Mark Dean, “I. The Royal Road,” from Stations of the Cross cycle. Video projected on Henry Moore altar at St. Stephen Walbrook, London, April 15–16, 2017. Photo: Jonathan Evens
Stations of the Cross by Mark Dean
Mark Dean, “VIII. Daughters of Jerusalem,” from Stations of the Cross cycle. Video projected on Henry Moore altar at St. Stephen Walbrook, London, April 15–16, 2017. Photo: Jonathan Evens
Stations of the Cross by Mark Dean
Mark Dean, “IX. In Freundschaft,” from Stations of the Cross cycle. Video projected on Henry Moore altar at St. Stephen Walbrook, London, April 15–16, 2017. Photo: Jonathan Evens

Sounds like an exemplary integration of art and liturgy! You can read the catalog essay and watch the videos on Dean’s website, tailbiter.com. See also the interview with curator Lucy Newman Cleeve published in Elephant magazine.

“Featured Artist: Nicholas Mynheer” by Victoria Emily Jones: This month I wrote a profile on British artist Nicholas Mynheer for Transpositions, the official blog of the Institute for Theology, Imagination, and the Arts at the University of St. Andrews in Scotland. (There’s a glitch with their publishing tool that is preventing all the artworks from displaying, but all the ones I discuss in the article can be found at www.mynheer-art.co.uk.) A painter, sculptor, and glass designer, Nick works almost exclusively on religious subjects, in a style that blends influences from medieval, primitive, and expressionist art. I met him in 2013 and got to see his studio and his work in situ in various Oxford churches. His love of God and place was obvious from my spending just one afternoon with him. Other articles I’ve written are on Nick’s Wilcote Altarpiece, Islip Screen, and 1991 Crucifixion painting (which I own).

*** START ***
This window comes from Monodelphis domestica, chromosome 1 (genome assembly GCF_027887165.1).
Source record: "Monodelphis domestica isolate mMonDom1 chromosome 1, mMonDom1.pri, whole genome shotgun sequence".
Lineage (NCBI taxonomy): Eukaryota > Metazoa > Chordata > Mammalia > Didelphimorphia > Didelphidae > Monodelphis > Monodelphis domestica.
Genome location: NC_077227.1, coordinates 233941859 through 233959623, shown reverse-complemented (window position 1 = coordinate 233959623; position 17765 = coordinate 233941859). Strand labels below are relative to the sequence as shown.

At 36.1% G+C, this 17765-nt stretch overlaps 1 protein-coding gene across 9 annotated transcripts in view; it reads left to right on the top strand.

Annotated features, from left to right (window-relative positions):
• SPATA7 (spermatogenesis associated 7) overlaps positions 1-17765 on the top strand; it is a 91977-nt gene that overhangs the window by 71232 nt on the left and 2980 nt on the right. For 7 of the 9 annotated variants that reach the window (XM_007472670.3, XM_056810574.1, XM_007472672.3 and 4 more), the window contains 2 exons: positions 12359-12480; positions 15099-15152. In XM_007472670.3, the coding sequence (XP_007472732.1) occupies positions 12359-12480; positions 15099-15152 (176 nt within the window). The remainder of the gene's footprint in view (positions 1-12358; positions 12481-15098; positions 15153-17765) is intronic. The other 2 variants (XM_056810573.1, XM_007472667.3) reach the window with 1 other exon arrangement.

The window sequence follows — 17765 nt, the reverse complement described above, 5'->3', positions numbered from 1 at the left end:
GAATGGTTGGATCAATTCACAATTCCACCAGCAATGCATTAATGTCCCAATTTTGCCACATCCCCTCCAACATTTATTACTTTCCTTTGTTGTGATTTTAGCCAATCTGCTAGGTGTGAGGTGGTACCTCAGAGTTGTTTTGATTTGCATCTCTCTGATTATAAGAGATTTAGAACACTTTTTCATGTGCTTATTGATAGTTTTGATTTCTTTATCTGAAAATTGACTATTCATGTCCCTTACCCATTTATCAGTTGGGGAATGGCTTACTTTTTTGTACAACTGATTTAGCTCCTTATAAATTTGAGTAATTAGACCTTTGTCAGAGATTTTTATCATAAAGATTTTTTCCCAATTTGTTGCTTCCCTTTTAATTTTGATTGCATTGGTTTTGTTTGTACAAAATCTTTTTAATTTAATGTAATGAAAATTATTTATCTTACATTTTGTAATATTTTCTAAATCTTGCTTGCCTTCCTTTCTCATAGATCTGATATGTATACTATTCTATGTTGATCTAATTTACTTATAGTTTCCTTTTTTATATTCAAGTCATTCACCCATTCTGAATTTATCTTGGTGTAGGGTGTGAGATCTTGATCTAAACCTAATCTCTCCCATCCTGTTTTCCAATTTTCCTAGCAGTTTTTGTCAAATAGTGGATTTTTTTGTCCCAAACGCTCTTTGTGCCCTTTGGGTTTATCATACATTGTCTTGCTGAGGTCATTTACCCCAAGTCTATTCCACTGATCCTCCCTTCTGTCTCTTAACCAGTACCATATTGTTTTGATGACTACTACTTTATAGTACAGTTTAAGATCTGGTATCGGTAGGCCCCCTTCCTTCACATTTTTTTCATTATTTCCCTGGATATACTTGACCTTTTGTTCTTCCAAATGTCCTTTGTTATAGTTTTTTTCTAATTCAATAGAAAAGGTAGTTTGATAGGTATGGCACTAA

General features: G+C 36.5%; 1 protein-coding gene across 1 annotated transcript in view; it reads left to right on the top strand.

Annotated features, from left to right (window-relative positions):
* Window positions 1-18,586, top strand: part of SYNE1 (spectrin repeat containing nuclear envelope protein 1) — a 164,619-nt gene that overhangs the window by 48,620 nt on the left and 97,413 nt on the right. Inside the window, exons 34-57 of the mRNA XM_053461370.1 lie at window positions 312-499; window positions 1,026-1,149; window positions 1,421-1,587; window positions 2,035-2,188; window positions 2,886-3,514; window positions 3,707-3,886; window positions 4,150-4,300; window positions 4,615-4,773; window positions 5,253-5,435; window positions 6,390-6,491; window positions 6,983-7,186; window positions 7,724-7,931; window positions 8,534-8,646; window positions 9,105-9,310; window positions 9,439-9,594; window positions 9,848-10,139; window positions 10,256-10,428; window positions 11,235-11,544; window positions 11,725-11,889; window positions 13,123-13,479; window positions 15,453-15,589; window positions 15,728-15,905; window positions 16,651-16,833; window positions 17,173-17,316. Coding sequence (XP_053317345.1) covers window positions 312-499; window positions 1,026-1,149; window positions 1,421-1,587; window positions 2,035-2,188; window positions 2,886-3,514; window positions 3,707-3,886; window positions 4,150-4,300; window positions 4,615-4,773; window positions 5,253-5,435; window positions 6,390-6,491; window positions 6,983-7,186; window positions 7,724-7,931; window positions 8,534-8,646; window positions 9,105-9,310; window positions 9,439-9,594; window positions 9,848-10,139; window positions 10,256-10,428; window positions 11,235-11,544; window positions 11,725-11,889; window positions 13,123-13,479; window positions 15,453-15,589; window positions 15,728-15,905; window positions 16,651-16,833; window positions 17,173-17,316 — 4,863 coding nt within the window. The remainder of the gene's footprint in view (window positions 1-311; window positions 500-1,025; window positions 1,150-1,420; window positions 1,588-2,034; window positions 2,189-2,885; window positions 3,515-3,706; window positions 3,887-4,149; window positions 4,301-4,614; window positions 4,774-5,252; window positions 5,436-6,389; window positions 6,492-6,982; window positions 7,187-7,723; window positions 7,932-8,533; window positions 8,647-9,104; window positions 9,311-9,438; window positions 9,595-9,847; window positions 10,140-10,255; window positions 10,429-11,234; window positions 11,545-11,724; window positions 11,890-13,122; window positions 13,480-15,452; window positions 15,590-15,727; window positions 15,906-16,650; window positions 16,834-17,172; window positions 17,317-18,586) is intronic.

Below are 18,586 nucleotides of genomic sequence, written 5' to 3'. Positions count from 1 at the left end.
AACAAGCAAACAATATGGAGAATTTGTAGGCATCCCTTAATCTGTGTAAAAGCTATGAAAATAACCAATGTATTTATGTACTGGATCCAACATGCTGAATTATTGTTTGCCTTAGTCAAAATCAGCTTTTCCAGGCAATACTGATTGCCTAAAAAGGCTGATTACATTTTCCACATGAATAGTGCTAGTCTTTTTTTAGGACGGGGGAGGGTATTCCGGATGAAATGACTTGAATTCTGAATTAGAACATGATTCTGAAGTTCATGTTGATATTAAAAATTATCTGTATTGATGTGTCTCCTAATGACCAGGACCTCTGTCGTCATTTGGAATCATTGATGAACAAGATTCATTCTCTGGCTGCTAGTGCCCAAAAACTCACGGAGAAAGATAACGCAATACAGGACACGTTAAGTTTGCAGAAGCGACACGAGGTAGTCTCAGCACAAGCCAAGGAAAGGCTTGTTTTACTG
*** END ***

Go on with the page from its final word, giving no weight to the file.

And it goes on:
Harvest by Nicholas Mynheer
Nicholas Mynheer (British, 1958–), Harvest, 2010. Oil on canvas, 70 × 70 cm.
Michaelmas Term Window by Nicholas Mynheer
Nicholas Mynheer (British, 1958–), Michaelmas Term Window, 2012. Fused glass. Abingdon School Chapel, Oxfordshire, England.
Corpus of Christ by Nicholas Mynheer
Nicholas Mynheer (British, 1958–), Corpus of Christ, 2010. English limestone, 85 cm tall.

Season 14 of So You Think You Can Dance premiered last Monday (the only TV show I never miss!). Watching dancers draws me into a deeper awe of God, as I see all the creative potentialities of the human body he designed. Here are my two favorite auditions from episode 1. The first is husband-wife duo Kristina Androsenko and Vasily Anokhin performing ballroom. The second is a modern dance number performed by Russian twins Anastasiia and Viktoriia; they gave no comment on the dance’s motivation or meaning, but it’s clear that it represents trauma of some kind.